For decades, psychiatric research has been focusing on identifying people who are at risk of developing psychosis, yet only a small percentage of individuals accessing mental health services are identified as ‘high-risk’. The gap in literature highlights the need to explore better approaches to psychosis prediction. Child and Adolescent Mental Health Services (CAMHS) provide support to children and adolescents, and although psychosis and bipolar disorder is uncommon, it could present a high-risk system for severe mental health difficulties in adulthood.
Lång and colleagues (2022) hypothesised that contact with CAMHS may be both a marker of early signs of psychosis or bipolar or an indicator of other risk factors and hence, such service contact by a young person may serve as a useful alternate method to the clinical high-risk paradigms used often in research.
The authors utilised Finnish health records to construct a total population cohort study of all those born in 1987 (n=55,875) until they reached the age of 28 i.e., 2015. In this cohort, the investigators identified all those who had accessed CAMHS and all those who had attracted a diagnosis of a psychotic or bipolar disorder by the age of 28 (n=1,785).
The study drew data from the Finnish Birth Cohort Study (1987), which was then linked to data from the Medical Birth Register (gender, date of birth), Digital and Population Data Services Agency (emigrations), and the Register for Health Care. This latter dataset included the variables of information – namely, the exposure of CAMHS contact and type of contact (inpatient/outpatient) and the outcome and diagnosis (using ICD-9 for 1987-1997 vs. ICD-10, for 1996-2015). The same Care Register was used to collate information on non-organic psychotic disorders and bipolar disorders. Importantly, the authors included depression with psychotic features, as well as schizophreniform psychosis and bipolar.
People who had died, emigrated or had moderate/profound intellectual disability were excluded from the analyses. The rates of bipolar and psychosis were calculated in this sample, and the odds ratios (OR) of these outcomes calculated in those who had or didn’t have the exposure of CAMHS contact as defined exposure. For those who didn’t attract a diagnosis within three months of this contact, median time until diagnosis of bipolar of psychotic disorder was calculated. Additional analyses broke down outcomes by subtypes of the exposure – i.e., CAMHS inpatient vs. outpatient, and index diagnosis was defined as that which was attributed in the admission or within the first three months of initial CAMHS contact.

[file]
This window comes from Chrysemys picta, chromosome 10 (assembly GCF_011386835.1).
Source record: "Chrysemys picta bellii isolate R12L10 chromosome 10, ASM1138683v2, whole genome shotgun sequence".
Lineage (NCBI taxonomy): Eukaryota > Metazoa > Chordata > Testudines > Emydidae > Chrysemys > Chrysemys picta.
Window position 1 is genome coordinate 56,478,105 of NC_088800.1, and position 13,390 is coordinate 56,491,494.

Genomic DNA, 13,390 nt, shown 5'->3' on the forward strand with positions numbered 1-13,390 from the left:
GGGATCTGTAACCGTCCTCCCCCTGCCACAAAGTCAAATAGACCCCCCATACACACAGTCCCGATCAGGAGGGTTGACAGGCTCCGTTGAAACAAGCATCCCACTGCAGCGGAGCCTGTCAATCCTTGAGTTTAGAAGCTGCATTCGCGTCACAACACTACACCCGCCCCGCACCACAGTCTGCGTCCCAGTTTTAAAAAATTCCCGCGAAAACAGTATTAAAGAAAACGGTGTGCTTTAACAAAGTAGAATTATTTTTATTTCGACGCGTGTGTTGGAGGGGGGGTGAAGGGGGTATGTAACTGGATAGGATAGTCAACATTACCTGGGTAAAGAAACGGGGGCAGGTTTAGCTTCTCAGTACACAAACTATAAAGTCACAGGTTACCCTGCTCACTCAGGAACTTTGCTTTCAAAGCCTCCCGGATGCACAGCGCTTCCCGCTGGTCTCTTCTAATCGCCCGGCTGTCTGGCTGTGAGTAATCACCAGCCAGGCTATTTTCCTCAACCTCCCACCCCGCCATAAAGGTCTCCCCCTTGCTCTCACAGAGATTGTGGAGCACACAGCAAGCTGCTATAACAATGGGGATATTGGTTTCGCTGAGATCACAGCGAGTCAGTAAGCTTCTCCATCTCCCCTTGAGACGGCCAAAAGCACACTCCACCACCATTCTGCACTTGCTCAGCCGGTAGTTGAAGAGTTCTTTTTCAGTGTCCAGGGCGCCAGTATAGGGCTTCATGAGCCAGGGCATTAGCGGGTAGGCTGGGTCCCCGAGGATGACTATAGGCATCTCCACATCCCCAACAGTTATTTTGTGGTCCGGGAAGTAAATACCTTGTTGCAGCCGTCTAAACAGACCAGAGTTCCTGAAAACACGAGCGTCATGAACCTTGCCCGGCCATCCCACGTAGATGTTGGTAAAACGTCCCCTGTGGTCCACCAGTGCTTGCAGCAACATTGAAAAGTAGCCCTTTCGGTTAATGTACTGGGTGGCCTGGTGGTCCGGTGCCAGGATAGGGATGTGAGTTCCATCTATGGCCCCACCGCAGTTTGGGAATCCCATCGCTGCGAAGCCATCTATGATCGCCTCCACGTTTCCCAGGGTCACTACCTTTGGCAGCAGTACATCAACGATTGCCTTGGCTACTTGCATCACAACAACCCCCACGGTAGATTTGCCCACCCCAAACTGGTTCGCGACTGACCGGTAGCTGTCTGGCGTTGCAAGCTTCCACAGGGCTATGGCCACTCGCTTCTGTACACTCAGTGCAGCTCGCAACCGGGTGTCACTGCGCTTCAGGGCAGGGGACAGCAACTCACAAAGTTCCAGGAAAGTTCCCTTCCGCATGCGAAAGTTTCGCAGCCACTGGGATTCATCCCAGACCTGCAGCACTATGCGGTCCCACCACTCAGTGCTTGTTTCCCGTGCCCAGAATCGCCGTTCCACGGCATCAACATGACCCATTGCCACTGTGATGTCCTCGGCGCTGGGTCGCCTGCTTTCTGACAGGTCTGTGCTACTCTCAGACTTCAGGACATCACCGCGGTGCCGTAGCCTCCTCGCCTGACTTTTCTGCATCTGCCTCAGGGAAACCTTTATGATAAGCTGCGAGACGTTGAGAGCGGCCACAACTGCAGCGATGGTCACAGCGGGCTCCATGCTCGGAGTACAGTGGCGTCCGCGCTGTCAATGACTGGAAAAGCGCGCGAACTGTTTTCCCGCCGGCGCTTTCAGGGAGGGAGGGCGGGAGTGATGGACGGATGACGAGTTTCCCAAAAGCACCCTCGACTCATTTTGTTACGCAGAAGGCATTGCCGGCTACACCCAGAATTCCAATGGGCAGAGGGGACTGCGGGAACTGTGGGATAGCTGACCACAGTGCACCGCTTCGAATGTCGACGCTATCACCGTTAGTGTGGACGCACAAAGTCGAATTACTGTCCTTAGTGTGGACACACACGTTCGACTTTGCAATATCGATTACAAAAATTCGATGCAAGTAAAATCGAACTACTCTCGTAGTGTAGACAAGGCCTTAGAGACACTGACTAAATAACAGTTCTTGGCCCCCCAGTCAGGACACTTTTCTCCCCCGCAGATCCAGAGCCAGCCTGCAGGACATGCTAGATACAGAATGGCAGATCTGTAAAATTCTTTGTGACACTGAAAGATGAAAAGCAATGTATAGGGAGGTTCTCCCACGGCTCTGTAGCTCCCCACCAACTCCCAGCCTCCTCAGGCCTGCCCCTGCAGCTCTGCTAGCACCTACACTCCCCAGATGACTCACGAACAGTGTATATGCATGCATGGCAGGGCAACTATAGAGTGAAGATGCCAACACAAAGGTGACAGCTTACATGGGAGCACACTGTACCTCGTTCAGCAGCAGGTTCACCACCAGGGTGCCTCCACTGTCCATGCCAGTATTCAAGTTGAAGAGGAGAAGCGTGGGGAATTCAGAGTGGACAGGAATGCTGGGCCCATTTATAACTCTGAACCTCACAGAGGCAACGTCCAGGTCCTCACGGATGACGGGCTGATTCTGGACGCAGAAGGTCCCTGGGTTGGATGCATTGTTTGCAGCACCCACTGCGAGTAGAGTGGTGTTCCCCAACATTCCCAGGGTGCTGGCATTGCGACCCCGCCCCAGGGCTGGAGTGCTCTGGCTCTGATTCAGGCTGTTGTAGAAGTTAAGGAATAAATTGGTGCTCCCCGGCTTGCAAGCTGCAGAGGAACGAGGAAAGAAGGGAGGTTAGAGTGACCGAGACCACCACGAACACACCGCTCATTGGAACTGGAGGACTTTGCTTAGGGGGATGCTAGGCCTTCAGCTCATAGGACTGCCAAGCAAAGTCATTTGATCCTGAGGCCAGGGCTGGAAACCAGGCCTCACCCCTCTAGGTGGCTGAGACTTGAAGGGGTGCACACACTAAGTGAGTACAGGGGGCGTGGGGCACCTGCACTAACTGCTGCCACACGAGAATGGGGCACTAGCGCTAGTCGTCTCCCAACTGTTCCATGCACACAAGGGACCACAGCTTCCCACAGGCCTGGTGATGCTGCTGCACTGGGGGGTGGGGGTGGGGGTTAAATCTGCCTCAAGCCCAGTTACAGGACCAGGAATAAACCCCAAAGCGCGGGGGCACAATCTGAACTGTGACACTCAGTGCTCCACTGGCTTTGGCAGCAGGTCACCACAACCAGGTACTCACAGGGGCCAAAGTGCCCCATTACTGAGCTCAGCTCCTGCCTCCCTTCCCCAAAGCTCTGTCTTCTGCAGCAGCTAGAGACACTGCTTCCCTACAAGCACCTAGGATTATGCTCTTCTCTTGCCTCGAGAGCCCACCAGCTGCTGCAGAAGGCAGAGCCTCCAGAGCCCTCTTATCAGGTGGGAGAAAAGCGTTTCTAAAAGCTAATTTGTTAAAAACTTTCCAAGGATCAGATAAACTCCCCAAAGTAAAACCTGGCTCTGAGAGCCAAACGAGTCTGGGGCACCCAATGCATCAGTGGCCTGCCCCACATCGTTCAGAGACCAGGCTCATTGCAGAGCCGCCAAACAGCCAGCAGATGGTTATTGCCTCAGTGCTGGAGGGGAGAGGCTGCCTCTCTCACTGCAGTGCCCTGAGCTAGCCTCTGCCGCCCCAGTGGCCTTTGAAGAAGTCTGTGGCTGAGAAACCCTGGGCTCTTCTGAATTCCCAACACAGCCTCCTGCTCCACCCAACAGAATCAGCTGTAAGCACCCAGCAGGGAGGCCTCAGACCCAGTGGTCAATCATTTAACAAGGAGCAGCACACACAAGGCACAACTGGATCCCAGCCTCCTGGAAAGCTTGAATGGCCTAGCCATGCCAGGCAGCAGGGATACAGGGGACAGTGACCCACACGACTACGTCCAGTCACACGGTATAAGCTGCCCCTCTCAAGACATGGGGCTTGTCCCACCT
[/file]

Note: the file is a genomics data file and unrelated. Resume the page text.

The total sample analysed was 55,875 individuals, of which 48.5% were females. 7,011 (12.5%) had one or more CAMHS contacts (age 0-17), and 2,261 (4%) had at least one CAMHS admission.
Across the whole sample, 1,785 (3.2%) had a diagnosis of any psychotic or bipolar disorder by aged 28. The percentage of individuals receiving their first diagnosis after 18 was 80.6% for any psychotic or bipolar disorder. Of those who had no CAMHS contact (n=44,864; 87.5%) there were 889 cases of psychosis or bipolar (1.8%); whereas in those with CAMHS contact (n=7,011; 12.5% of cohort), as defined in this study, 12.8% (n=896) had received a diagnosis of psychosis or bipolar disorder by the age of 28. This generates an OR of 7.9 for the outcome of psychosis or bipolar disorder if they had a CAMHS contact. Of all the diagnosis of bipolar or psychosis in the cohort, 50.2% had a history of CAMHS contact, with 83.4% of these diagnoses being received over 3 months after initial CAMHS contact, with a median latency until diagnosis of 6.5 years.
Breaking down the types of CAMHS contact, of those with at least one CAMHS admission 24.0% were diagnosed with psychosis or bipolar disorder by the age of 28, in comparison to 2.3% of those without an admission. Of those with a diagnosis of psychosis or bipolar in the cohort, 11.5% had had a first CAMHS admission before 13 years of age, and 36.5% between 13-17 years of age.